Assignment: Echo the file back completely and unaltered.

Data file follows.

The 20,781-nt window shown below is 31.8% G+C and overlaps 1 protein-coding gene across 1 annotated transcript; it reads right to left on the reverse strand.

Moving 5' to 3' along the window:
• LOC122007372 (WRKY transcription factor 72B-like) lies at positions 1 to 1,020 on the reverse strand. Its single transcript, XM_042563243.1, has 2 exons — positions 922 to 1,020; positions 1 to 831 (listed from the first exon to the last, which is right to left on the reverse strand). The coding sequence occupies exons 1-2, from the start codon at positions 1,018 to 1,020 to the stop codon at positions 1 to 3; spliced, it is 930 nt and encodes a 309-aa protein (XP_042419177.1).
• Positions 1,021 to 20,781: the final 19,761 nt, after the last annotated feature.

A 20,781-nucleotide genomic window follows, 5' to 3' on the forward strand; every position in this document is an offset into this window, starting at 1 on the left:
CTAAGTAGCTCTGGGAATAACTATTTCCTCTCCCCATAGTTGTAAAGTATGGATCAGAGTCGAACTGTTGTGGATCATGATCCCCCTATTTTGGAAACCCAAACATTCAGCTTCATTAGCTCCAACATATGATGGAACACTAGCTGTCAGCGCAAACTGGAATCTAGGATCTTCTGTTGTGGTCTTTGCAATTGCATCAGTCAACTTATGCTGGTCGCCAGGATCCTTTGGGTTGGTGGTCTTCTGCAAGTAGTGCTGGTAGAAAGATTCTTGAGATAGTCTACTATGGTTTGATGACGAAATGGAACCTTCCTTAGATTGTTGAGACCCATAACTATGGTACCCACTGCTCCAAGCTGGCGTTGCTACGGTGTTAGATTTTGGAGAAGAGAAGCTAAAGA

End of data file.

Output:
The 20,781-nt window shown below is 31.8% G+C and overlaps 1 protein-coding gene across 1 annotated transcript; it reads right to left on the reverse strand.

Moving 5' to 3' along the window:
• LOC122007372 (WRKY transcription factor 72B-like) lies at positions 1 to 1,020 on the reverse strand. Its single transcript, XM_042563243.1, has 2 exons — positions 922 to 1,020; positions 1 to 831 (listed from the first exon to the last, which is right to left on the reverse strand). The coding sequence occupies exons 1-2, from the start codon at positions 1,018 to 1,020 to the stop codon at positions 1 to 3; spliced, it is 930 nt and encodes a 309-aa protein (XP_042419177.1).
• Positions 1,021 to 20,781: the final 19,761 nt, after the last annotated feature.

A 20,781-nucleotide genomic window follows, 5' to 3' on the forward strand; every position in this document is an offset into this window, starting at 1 on the left:
CTAAGTAGCTCTGGGAATAACTATTTCCTCTCCCCATAGTTGTAAAGTATGGATCAGAGTCGAACTGTTGTGGATCATGATCCCCCTATTTTGGAAACCCAAACATTCAGCTTCATTAGCTCCAACATATGATGGAACACTAGCTGTCAGCGCAAACTGGAATCTAGGATCTTCTGTTGTGGTCTTTGCAATTGCATCAGTCAACTTATGCTGGTCGCCAGGATCCTTTGGGTTGGTGGTCTTCTGCAAGTAGTGCTGGTAGAAAGATTCTTGAGATAGTCTACTATGGTTTGATGACGAAATGGAACCTTCCTTAGATTGTTGAGACCCATAACTATGGTACCCACTGCTCCAAGCTGGCGTTGCTACGGTGTTAGATTTTGGAGAAGAGAAGCTAAAGA